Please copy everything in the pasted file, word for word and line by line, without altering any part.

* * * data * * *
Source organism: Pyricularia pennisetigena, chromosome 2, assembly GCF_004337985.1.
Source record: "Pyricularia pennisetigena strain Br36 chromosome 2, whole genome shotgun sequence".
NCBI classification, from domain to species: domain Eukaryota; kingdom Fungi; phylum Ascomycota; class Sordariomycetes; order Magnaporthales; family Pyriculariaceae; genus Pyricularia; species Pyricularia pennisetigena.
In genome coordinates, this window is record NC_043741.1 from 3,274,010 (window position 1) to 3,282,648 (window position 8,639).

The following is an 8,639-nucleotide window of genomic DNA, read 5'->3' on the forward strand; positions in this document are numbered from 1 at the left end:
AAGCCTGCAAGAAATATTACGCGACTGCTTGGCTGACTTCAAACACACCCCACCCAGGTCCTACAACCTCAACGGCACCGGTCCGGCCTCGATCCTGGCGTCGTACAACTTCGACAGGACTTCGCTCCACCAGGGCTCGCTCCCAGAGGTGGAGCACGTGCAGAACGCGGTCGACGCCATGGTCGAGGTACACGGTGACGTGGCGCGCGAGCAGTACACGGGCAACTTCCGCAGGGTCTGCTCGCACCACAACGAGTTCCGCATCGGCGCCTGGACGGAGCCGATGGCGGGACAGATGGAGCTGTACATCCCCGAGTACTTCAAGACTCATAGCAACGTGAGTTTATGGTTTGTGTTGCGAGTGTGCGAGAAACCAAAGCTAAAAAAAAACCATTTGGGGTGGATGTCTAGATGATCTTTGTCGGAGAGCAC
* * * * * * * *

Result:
Source organism: Pyricularia pennisetigena, chromosome 2, assembly GCF_004337985.1.
Source record: "Pyricularia pennisetigena strain Br36 chromosome 2, whole genome shotgun sequence".
NCBI classification, from domain to species: domain Eukaryota; kingdom Fungi; phylum Ascomycota; class Sordariomycetes; order Magnaporthales; family Pyriculariaceae; genus Pyricularia; species Pyricularia pennisetigena.
In genome coordinates, this window is record NC_043741.1 from 3,274,010 (window position 1) to 3,282,648 (window position 8,639).

The following is an 8,639-nucleotide window of genomic DNA, read 5'->3' on the forward strand; positions in this document are numbered from 1 at the left end:
AAGCCTGCAAGAAATATTACGCGACTGCTTGGCTGACTTCAAACACACCCCACCCAGGTCCTACAACCTCAACGGCACCGGTCCGGCCTCGATCCTGGCGTCGTACAACTTCGACAGGACTTCGCTCCACCAGGGCTCGCTCCCAGAGGTGGAGCACGTGCAGAACGCGGTCGACGCCATGGTCGAGGTACACGGTGACGTGGCGCGCGAGCAGTACACGGGCAACTTCCGCAGGGTCTGCTCGCACCACAACGAGTTCCGCATCGGCGCCTGGACGGAGCCGATGGCGGGACAGATGGAGCTGTACATCCCCGAGTACTTCAAGACTCATAGCAACGTGAGTTTATGGTTTGTGTTGCGAGTGTGCGAGAAACCAAAGCTAAAAAAAAACCATTTGGGGTGGATGTCTAGATGATCTTTGTCGGAGAGCAC